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and the allegations. would be quite the juks positxtn if the president were to stand side by side with roy moore in alabama feature in that ad featuring his daughter. jim? >> ryan nobles, thanks very much. my panel here with me now. listen, i want to shake my head but these are the times we live in. this is the current political environment we live in. mary katherine, if i could start with you. your reaction to the president endorsing someone not accused by one woman, but by eight women, of making sexual advances to them while they were teenagers? >> it's remarkable and it's remarkable the knots people are tying themselves into going to bat for this person who has all of these accusations against him which have all of these marks of credibility. contemporaneous reports. some of the facts line up about where the restaurant was or the courthouse was or where he was at the time. it is remarkable to me people will go to these lengths. this wasn't even trumps guy, by the way. he could have one of his favorite moments, which is an i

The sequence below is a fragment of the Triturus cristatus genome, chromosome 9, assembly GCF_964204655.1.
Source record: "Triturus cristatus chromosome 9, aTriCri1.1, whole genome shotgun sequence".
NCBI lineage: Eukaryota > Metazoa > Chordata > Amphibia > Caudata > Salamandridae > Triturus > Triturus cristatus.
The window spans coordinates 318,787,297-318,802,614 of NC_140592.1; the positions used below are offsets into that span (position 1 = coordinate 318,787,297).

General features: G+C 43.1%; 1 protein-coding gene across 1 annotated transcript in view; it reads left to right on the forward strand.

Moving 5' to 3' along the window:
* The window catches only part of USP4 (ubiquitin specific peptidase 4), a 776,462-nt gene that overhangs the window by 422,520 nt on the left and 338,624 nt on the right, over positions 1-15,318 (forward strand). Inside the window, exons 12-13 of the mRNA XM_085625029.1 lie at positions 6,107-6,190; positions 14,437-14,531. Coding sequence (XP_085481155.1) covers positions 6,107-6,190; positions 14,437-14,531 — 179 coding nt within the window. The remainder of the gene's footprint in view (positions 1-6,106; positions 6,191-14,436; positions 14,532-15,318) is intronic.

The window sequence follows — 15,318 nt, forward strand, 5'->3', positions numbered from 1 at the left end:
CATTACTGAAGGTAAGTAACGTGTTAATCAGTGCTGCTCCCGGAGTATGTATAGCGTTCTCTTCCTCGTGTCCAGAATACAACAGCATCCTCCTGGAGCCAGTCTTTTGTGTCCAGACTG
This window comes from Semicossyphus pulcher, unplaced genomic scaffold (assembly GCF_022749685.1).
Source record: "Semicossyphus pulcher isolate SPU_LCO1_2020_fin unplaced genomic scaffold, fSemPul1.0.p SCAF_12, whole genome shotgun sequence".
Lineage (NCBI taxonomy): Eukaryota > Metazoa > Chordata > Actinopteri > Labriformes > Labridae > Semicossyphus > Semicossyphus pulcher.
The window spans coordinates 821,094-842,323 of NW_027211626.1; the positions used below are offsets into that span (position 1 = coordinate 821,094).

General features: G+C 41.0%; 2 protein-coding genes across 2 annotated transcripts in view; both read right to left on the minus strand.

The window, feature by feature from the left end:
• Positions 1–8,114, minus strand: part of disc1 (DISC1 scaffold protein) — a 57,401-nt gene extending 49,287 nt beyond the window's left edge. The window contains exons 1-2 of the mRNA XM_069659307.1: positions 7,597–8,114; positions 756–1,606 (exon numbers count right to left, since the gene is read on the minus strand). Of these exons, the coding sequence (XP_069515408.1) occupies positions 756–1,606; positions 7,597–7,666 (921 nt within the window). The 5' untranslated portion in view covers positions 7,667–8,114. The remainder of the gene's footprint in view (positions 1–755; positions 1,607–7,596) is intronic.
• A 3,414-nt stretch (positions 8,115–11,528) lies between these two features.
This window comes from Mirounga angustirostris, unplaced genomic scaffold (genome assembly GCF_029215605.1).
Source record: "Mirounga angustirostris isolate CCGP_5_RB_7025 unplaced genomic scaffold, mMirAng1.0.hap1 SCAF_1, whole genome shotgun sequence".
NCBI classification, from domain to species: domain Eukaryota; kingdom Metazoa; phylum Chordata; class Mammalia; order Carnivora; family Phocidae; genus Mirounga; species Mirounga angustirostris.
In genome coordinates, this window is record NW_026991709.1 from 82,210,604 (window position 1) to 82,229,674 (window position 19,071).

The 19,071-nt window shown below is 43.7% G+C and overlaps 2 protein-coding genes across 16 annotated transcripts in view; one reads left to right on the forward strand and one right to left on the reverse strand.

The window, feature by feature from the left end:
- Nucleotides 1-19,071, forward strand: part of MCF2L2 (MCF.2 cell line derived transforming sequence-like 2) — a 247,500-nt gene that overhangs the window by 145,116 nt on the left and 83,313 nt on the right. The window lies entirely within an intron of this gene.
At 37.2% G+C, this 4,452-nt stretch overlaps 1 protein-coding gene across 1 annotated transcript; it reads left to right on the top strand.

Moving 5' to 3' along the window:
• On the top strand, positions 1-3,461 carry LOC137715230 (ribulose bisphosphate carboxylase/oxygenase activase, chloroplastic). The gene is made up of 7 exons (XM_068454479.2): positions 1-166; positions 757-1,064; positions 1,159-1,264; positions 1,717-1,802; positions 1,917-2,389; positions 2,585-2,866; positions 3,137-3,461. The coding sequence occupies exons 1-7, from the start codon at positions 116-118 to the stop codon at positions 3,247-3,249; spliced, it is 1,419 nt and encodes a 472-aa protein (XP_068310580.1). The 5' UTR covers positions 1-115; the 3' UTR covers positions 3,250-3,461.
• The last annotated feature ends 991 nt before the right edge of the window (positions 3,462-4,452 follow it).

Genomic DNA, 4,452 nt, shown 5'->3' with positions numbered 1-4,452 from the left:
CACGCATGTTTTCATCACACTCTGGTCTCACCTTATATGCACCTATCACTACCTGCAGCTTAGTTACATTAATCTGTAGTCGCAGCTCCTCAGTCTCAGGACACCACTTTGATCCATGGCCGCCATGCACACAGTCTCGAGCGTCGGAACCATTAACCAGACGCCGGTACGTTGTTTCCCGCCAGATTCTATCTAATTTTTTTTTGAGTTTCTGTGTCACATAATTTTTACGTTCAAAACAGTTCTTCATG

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told you so moment, he's chosen not to do that. we have a watershed moment for people speaking out about these things but we also have increased political tribalism at the same time and we will see which one wins out in this race. i'm afraid it's probably going to be political tribalism. >> i want to give you both a chance to respond. rebecca? >> i have to say i am a little less shocked to see the president come out and endorse roy moore today. it wasn't a full throated endorsement. he's not yet on the campaign trail for roy moore. >> 75% throated endorsement. >> i think you have to consider a few things here. first of all, donald trump has never cast himself as sort of a moral leader on issues like this. he is a proud -- >> i must say -- >> he cares about himself personally, politically. he's not someone who is going to stick out his neck out on an issue like this if there is any risk to him personally or politically. the other thing that i think is important to consider is that president trump has been in roy moore's shoes before. as a candidate accused by women